A tense meeting on May 20 between Rhinebeck town and village officials brought an ongoing dispute over fire protection costs close to a boiling point.
The Rhinebeck Fire Department is operated by the village but serves the town by contract, which expired at the end of 2013. While new contract terms are ironed out, the village has been providing fire protection services under an interim agreement.
With negotiations deadlocked after a heated debate at the meeting, Town Supervisor Elizabeth Spiniza gave notice that the town intends to cancel the interim agreement. “You don’t leave us any option,” said Deputy Supervisor Joseph Gelb.
Village Mayor Heath Tortarella told the Observer after the meeting, “We have no intention of cancelling and are not prepared to discuss the changes to fire department operations that would result if the agreement is cancelled.”
Spinzia told the Observer the town board has not scheduled a vote on the issue, but it is consulting with an attorney to “find a long-term and equitable solution for fire protection in Rhinebeck.”
At issue is a disagreement between the town and village over how to calculate the town’s share of fire department costs, which are on the rise. Town officials have fought a rate increase on the grounds that it would push the town over its budget tax cap. They would also like a role in setting the fire department’s budget.
In February, the two parties reached a tentative agreement on a $160,000 rate for the town’s share this year. According to Tortarella, that amount was based on the town paying at a $147,000 rate for the first five months of the year (the amount originally offered by the town) and then paying the remaining seven months at the $169,000 rate requested by the village.
But town officials drafted a contract with a flat monthly fee at the $160,000 rate, and on May 20, the village board refused it. Instead, the village is seeking monthly payments that reflect the two-tier rate structure used to reach the compromise amount.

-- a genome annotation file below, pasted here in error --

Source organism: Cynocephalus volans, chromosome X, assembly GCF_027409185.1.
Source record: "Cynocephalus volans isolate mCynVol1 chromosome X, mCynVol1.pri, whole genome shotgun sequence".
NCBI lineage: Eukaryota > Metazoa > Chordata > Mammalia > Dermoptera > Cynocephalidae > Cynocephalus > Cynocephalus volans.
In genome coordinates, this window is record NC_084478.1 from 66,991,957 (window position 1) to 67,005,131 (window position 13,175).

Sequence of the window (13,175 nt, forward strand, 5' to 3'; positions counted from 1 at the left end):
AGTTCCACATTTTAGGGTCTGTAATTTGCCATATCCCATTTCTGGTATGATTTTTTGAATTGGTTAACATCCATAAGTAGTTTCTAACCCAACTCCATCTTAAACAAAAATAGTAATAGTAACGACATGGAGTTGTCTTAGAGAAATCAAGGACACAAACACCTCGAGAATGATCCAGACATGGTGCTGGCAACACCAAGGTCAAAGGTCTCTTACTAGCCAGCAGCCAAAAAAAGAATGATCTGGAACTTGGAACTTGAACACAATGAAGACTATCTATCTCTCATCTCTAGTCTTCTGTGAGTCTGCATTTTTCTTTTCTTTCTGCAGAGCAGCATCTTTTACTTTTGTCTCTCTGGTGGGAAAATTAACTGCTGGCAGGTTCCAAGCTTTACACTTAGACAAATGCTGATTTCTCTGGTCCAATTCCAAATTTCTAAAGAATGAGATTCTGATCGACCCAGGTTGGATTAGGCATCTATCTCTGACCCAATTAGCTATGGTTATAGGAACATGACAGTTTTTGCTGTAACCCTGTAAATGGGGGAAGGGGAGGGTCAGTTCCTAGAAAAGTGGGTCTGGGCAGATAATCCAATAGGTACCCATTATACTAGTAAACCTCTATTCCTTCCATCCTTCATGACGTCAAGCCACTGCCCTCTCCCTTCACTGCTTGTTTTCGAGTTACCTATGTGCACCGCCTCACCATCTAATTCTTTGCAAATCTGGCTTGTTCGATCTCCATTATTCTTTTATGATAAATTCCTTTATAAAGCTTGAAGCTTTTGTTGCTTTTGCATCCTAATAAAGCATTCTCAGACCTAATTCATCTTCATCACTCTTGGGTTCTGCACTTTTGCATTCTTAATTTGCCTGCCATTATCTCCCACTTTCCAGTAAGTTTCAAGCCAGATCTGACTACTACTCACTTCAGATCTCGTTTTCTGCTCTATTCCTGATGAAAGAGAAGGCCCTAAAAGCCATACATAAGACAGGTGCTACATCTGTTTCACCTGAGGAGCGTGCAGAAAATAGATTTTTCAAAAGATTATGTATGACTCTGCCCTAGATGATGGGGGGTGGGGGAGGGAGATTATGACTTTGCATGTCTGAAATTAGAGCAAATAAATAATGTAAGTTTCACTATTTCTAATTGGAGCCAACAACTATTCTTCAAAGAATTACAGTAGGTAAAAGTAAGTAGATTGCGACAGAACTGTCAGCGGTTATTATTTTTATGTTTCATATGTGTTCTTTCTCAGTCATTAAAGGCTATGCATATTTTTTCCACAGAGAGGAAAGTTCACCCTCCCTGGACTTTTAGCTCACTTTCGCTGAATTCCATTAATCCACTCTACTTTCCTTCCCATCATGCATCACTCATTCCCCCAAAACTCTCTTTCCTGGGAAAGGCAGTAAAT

While the town’s total would be the same either way, the village’s preference for a two-tiered structure stems from concerns about next year’s contract. The town’s proposal includes a clause that would extend fire protection at the $160,000 rate if the 2014 contract expires without a replacement. Village officials say that would give the town no incentive to negotiate a new contract at a higher rate.
Tortarella announced at the meeting that the village intends to charge the town $174,000 in 2015, based on the village’s 2014-15 budget, which includes the fire department. He asked the town to consider a two-year contract to avoid another round of negotiations in the fall, when the town sets its budget.
Both Spinzia and Gelb refused.
“You’re asking for the impossible,” said Gelb, noting that the town must adhere to its own budget process, and it had been a struggle to get town board members to agree to the $160,000 for this year alone.
Village Trustee Scott Cruikshank told Spinzia and Gelb that the village sees fire protection costs as non-negotiable.
When the time comes to negotiate the 2015 contract, he said, “You’re going to sit in front of us just like you are today and say ‘no, we don’t want to bust our tax cap’… and you want to negotiate again. We’ve borne the costs. We know what the costs are. We don’t want to negotiate.”